ReelThoughts: September 15, 2009

"TIFF #6: Surreality"

Commentary by James Berardinelli


Film festivals have a reputation as being places where dramas and documentaries dominate. While there's some truth to this, there are plenty of opportunities for those who prefer films outside the realm of traditional festival fare. The Midnight Madness program, for example, is chock full of horror and exploitation titles, and there are plenty of comedies, adventures, and family films sprinkled throughout the other programs. There are even choices for fans of the science fiction/fantasy genre, three high profile titles of which I will discuss in this update.

The Road is undoubtedly one of the fall's most anticipated offerings, in part because it has been lingering on the horizon of the cinematic landscape for a year. Originally scheduled for a release in late 2008, it was delayed when the filmmaker determined that his preferred cut could not be made available in time. A tentative March 2009 opening was scratched when The Weinstein Company decided that the film had Oscar potential. So now, 12 months after its expected availability, John Hillcoat's interpretation of Cormac McCarthy's brutal post-apocalyptic novel is ready for theatrical viewing.

This is not a good date movie (unless you have an understanding and open-minded date) and it's not a feel-good opportunity. As those who have read McCarthy's source material are aware, this is a tough, tough story. It's about loss, death, isolation, and the fine line that divides good from evil, man from animal. Yes, The Road ends on what can best be described as a hopeful note, but that doesn't wipe away the nearly two hours of emotional punishment that precede it. Those willing to travel The Road need to know what to expect going in, and have to be willing to accept the film for what it is. It's powerful, but it's not fun.

Before the movie opens, an unspecified cataclysm has impacted the world. Its specifics are never revealed, but they are not germane to the story. The Road follows two survivors: Father (Viggo Mortensen) and Son (Kodi Smit-McPhee) as they go about the day-to-day business of surviving some number of years after The Fall. The Mother (Charlize Theron), who didn't give birth until after the cataclysm, is no longer around. As we see in flashbacks, increasing waves of despair led her to wander alone into the cold and dark and die. Father and Son traverse lonely roads with only the vaguest of goals in mind: reach the coast then head south, where there might be people. There are dangers aplenty, including amoral, cannibalistic gangs; disease; and, most pressing, starvation. Water is plentiful but food is not.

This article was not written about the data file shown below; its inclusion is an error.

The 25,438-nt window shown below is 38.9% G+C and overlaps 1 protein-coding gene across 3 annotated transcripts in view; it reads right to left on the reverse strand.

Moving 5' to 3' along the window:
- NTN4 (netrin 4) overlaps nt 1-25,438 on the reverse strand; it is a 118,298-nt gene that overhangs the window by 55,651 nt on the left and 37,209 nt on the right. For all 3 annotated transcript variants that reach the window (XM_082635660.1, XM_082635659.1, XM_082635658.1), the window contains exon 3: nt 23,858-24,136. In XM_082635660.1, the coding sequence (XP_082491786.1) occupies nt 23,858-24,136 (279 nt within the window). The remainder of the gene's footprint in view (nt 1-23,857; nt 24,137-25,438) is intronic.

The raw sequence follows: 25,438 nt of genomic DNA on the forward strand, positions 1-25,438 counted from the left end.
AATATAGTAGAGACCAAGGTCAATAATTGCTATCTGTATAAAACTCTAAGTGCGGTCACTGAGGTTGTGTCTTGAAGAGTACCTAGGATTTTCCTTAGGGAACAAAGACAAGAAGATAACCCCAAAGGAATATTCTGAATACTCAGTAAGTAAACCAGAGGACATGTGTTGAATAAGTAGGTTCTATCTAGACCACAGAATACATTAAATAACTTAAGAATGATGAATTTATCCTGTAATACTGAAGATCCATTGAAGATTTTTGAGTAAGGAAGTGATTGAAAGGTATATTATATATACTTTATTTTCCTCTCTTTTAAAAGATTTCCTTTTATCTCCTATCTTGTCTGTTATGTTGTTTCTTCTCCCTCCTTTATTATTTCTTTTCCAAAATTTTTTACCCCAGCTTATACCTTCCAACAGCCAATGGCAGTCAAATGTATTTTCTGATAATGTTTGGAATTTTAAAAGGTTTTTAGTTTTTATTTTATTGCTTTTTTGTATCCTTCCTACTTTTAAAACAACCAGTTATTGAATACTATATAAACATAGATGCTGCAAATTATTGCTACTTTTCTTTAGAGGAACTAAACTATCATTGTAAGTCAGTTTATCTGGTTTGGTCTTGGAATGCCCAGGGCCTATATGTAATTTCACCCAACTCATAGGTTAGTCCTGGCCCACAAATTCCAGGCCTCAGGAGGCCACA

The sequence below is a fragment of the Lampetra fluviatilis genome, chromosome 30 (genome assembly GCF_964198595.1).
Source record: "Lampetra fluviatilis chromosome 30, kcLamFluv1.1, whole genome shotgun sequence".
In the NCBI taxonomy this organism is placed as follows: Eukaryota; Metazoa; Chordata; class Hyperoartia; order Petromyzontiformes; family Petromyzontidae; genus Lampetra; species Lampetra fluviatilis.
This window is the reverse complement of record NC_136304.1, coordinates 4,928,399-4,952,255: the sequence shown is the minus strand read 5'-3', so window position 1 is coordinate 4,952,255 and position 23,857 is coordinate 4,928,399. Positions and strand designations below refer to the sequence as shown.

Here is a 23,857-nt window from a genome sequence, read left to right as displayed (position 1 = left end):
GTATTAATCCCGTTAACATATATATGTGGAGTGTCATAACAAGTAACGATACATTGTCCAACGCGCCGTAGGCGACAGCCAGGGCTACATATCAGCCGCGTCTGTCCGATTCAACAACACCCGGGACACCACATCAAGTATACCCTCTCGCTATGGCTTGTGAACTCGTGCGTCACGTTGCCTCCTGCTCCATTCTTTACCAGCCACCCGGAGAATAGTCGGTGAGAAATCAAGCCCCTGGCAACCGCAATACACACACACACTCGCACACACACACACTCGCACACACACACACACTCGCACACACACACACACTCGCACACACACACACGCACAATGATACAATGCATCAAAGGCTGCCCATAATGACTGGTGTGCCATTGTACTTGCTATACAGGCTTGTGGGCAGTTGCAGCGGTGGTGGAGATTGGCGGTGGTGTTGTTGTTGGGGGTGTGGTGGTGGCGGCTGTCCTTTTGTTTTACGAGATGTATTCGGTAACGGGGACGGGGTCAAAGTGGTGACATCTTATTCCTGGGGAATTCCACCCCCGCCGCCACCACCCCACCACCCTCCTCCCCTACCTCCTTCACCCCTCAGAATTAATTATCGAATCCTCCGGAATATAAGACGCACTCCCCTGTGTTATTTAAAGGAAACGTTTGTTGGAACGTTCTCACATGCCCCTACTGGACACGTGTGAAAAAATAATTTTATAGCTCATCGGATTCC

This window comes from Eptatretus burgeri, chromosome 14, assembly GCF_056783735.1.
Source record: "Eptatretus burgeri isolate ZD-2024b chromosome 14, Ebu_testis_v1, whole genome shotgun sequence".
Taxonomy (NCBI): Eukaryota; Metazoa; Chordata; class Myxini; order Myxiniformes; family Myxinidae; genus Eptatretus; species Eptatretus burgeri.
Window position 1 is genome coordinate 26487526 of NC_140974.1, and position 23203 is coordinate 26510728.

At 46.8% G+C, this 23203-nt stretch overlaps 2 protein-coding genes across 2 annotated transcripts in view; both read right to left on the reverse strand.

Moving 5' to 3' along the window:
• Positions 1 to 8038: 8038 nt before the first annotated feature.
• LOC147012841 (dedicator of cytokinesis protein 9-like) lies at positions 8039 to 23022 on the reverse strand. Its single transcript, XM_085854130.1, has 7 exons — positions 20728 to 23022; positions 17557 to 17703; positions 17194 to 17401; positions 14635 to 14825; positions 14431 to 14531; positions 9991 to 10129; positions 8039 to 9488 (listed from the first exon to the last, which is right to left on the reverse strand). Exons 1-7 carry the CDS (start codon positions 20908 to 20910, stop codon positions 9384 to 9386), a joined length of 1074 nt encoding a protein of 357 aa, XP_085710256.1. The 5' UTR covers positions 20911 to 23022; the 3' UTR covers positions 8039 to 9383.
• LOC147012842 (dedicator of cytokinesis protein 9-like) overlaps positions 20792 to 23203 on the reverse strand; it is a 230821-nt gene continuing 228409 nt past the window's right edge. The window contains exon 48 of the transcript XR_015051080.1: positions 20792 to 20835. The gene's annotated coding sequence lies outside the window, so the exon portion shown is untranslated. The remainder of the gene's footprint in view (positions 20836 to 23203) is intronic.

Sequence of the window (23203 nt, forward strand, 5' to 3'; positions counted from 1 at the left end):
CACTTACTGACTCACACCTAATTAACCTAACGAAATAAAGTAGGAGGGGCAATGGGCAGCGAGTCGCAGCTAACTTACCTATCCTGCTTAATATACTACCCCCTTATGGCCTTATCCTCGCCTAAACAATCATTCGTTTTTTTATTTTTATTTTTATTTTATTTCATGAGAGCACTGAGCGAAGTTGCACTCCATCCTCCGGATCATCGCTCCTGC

Actors Viggo Mortensen and Kodi Smit-McPhee have difficult, physically demanding tasks. Mortensen, with an unkempt beard that makes him look like a mountain man, embodies someone who has decided to live instead of give up, and whose every ounce of effort is devoted to protecting his son. Smit-McPhee shows maturity and impressive range for one so young. The supporting cast, although small and with roles little more substantive than cameos, is high-profile: Theron, Rubert Duvall, and Guy Pearce.

The Road is reminiscent of the '80s post apocalyptic drama Testament, which also dealt with the concept of survival in a dying world. The Road is a little more bleak, in part because the filming locations convey genuine devastation (some scenes were shot in and around post-Katrina New Orleans) and in part because of the isolation of the main characters. The Father and Son are alone in the world. They must face the reality that there could be instances in which death would be preferable to the continuation of life. (The Father keeps a loaded gun with two bullets - one for him and one for the boy.) The film depicts how dire circumstances can bring out the best and the worst in human beings - far more often the latter than the former.

The Road asks basic questions about what it means to be human, and whether the need to survive is a basic drive. Perhaps the central question is a simple one: Would you want to continue living if there was no hope of happiness and if everything was a struggle? When asked if he ever thought about giving up and dying, the vagabond played by Robert Duvall has a simple answer: "No. In these times, we can't afford such luxuries."

The look of the film is evocative, with frequent shots of broken cities, blasted forests, and wide expanses of dead country. The only sun is in brief, beautiful flashbacks that end with sudden jolts back to reality. The sky is a constant slate gray and it seems to be raining as often as it is merely cloudy. Color is desaturated; The Road might just as easily have been filmed in black-and-white. There are those who will condemn this picture as being two grueling, torturous hours. In some ways, it's hard to disagree with this - it is difficult and at times unpleasant. But it's also powerful and provides unsparing insight into human nature. There's an unfortunate tendency to turn post-apocalyptic stories into rousing action/adventure epics. By taking a more realistic approach, The Road suggests that dying in a global catastrophe may be by far the best alternative to surviving beyond it.

Oliver Parker has made a career out of adapting Oscar Wilde, with versions of An Ideal Husband and The Importance of Being Earnest already on video store shelves. For his latest, Parker has turned his attention to what may be Wilde's most famous novel: The Picture of Dorian Gray. His interpretation, for which he uses a screenplay by Toby Finlay, is simply called Dorian Gray, and it brings a modern sense of the lurid to a classic story. While Wilde's wit remains firmly entrenched, there's also a gruesome vein of gothic horror, and elements of the original which existed in the subtext or were merely hinted at are brought graphically into the open.